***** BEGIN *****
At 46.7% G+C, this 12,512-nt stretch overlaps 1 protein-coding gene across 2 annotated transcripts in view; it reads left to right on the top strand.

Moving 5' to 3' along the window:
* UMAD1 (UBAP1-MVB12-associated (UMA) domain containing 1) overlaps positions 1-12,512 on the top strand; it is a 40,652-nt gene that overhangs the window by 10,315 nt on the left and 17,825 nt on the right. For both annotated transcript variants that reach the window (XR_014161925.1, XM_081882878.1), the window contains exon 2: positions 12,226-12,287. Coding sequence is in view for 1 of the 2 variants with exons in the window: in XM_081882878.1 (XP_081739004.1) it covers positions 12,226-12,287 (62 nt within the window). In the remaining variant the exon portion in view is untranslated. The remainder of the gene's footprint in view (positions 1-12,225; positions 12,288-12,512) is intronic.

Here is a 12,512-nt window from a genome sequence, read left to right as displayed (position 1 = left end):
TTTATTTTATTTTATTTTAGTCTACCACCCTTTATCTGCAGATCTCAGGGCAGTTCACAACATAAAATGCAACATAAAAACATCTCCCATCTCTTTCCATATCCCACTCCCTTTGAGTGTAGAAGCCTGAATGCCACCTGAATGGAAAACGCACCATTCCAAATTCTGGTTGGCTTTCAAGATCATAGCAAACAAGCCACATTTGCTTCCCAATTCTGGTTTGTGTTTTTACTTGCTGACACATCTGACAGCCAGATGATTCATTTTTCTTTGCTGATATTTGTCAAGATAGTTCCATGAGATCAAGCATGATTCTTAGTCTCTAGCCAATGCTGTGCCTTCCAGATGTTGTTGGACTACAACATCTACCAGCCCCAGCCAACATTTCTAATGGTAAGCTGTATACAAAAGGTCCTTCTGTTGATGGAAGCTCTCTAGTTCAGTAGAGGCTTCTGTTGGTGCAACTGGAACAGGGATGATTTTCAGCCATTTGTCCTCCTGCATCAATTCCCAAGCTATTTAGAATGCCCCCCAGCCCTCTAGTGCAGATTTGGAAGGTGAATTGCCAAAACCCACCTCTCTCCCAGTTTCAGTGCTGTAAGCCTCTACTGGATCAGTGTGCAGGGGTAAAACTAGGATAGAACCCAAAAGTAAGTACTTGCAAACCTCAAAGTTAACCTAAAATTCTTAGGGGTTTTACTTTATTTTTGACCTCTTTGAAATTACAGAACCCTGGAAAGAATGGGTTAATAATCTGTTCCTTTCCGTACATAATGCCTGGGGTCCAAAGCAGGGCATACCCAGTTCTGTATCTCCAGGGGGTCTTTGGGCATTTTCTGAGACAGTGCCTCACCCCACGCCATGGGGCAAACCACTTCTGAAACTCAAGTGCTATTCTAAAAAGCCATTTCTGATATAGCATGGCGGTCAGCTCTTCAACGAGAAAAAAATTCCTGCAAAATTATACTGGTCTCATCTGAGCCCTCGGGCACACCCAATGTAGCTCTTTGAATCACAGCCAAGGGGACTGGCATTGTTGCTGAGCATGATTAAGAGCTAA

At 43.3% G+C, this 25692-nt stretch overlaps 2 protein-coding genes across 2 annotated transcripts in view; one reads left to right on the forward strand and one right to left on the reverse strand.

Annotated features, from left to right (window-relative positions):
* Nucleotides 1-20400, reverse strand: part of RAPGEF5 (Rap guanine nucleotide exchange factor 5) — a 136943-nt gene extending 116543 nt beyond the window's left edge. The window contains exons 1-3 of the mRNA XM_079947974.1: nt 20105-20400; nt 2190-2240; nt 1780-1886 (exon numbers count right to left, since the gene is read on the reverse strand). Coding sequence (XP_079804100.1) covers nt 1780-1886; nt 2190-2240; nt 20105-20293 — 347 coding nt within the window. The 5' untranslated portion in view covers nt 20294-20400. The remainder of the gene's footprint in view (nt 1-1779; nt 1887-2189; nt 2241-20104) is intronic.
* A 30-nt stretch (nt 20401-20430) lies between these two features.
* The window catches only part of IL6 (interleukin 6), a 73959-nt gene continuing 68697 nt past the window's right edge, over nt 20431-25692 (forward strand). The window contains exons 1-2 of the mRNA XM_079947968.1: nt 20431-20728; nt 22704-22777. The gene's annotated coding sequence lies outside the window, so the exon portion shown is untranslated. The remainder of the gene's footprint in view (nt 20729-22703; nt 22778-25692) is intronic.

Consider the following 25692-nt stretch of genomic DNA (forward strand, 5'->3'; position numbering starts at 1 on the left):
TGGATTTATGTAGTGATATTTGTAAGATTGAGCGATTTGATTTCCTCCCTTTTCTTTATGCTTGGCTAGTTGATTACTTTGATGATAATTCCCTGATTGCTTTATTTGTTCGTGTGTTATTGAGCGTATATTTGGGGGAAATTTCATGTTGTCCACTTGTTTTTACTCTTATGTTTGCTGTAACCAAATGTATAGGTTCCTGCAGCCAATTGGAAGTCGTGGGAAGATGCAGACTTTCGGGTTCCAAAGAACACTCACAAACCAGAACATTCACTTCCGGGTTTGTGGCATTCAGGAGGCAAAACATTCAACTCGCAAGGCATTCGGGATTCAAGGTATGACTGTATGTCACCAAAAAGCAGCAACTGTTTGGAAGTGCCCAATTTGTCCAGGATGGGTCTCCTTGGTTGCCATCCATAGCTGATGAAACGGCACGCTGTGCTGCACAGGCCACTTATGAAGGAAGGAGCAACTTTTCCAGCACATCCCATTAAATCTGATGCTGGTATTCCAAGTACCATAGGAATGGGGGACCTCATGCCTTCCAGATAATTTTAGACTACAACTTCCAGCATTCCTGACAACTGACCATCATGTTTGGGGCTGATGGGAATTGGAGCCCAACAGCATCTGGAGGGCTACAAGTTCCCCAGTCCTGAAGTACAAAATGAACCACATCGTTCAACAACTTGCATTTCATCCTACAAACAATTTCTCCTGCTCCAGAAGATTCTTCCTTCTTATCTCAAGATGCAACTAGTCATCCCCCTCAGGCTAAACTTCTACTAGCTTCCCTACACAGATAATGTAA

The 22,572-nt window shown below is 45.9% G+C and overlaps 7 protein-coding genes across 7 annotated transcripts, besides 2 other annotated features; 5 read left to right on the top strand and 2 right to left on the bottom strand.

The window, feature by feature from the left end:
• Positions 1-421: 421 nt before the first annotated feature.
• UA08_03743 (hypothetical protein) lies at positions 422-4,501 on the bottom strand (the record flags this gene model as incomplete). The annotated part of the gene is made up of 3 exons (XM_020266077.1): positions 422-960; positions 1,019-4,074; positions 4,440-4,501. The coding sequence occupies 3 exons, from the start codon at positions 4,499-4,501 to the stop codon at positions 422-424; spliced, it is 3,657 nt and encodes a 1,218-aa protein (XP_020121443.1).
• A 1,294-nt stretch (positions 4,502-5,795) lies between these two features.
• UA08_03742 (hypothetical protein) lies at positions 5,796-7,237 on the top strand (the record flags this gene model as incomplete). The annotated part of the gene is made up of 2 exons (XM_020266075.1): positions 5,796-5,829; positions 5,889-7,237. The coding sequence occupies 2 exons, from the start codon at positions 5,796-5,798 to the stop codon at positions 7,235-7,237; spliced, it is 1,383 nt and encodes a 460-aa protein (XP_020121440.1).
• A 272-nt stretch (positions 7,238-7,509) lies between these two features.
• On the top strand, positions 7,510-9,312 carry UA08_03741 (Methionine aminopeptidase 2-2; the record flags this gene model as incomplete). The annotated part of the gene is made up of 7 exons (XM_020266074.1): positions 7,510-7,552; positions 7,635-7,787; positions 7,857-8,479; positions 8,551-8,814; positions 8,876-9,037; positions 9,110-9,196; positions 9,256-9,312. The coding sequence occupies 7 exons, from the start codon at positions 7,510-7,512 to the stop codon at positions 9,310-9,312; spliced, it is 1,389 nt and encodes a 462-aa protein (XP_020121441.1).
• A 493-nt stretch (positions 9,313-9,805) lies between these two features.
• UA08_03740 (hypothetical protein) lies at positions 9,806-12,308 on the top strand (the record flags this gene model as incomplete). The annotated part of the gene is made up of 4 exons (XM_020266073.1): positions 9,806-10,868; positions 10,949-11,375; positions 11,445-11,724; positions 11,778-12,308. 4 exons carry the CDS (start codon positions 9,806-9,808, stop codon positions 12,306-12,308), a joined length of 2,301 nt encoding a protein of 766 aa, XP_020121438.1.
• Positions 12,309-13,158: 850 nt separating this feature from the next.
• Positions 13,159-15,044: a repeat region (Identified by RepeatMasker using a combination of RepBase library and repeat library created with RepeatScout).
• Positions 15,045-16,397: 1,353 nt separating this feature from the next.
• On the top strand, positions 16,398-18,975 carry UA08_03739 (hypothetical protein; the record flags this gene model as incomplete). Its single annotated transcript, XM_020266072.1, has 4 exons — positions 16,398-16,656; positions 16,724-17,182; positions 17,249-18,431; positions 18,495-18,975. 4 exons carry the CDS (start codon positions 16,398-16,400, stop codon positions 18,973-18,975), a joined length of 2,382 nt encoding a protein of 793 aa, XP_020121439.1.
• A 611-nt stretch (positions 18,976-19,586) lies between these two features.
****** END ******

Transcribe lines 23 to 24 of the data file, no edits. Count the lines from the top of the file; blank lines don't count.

• Positions 12,309-13,158: 850 nt separating this feature from the next.
• Positions 13,159-15,044: a repeat region (Identified by RepeatMasker using a combination of RepBase library and repeat library created with RepeatScout).